Lindsey at the Awards Banquet on Sunday.
Even geniuses have to eat.

But I’m going to have to save the “friends” portion for another post. I have a novel to write.

Tuesday, August 11, 2015


I woke up yesterday morning to a Google alert about a company that claimed to be offering a PDF of my book, BITE INTO BLOODSUCKERS.
You know, the book that isn’t out yet? The book that no-one except my publisher, my co-author, the printer, and myself should have a PDF of?
There’s nothing like a little e-piracy to jump-start your week, you know? UGH.
So, I forwarded the email to my publisher, Fitzhenry & Whiteside, so that they can look into it and send whatever legal letters they need to send. If you ever find yourself in this situation, ALWAYS LET YOUR PUBLISHER KNOW. Also let your AGENT know, if you have an agent. They can tell you if you need to do anything and what that “anything” should be, and also, it’s just good for everyone involved to know about all the things going on with your book.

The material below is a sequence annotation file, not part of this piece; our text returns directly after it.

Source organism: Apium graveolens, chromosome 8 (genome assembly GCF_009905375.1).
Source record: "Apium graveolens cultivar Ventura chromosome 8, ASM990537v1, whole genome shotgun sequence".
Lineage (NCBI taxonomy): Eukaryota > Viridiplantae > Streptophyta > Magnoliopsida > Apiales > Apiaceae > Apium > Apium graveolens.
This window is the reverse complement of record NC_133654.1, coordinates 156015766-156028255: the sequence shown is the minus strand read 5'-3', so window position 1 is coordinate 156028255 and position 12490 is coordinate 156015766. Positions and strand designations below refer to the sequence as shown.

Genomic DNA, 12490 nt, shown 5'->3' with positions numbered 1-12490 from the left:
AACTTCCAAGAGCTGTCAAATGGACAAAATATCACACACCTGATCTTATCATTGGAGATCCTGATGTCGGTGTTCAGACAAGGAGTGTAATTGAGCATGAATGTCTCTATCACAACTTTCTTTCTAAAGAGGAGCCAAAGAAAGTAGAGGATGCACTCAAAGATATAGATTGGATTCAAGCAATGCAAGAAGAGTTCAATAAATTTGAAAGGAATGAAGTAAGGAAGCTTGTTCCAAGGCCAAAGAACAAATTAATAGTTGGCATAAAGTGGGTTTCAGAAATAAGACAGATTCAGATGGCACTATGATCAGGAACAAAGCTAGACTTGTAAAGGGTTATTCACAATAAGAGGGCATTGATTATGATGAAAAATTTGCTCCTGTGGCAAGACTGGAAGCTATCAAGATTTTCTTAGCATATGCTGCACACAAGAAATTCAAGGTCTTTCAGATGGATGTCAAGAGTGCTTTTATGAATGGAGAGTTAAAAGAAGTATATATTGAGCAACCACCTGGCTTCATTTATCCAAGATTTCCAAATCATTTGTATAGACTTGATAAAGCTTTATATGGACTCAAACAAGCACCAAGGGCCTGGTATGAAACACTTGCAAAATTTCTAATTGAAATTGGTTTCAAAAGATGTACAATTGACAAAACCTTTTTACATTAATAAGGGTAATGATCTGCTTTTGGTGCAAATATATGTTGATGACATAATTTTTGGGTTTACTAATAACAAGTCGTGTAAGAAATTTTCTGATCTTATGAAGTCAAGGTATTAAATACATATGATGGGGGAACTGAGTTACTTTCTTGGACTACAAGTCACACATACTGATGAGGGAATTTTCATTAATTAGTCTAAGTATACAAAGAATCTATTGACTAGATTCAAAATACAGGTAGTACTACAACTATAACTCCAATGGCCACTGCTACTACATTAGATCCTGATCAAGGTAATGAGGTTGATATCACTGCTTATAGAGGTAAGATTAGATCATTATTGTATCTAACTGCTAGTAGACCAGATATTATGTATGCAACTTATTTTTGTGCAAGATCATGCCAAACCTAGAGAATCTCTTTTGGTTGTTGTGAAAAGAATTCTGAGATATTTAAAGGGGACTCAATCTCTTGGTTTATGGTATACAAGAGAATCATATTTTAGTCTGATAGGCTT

ANYWAY. My publisher is looking into it.
They said that my author copies are on their way to me! And THEY SENT PHOTOGRAPHIC EVIDENCE!
Photo by Winston Stilwell @winstonstilwell

My book is real! And it is book-shaped!

So, my week is pretty much made. How is your week going?

Sunday, August 2, 2015

Paper Towns Challenge

I’m in LA!
I’m here for the #LA15SCBWI Summer Conference, and I couldn’t be more excited to be here! There are SO MANY sessions... I’m focusing on craft, and WOW. Meg Wolitzer... Varian Johnson... Jordan Brown... Julie Strauss-Gabel...
I got here Thursday night, and since I’m here for a kidlit and YA writer’s conference,  I thought the best way to spend the evening would be by watching an adaptation of a YA novel with my someone who really knows her YA.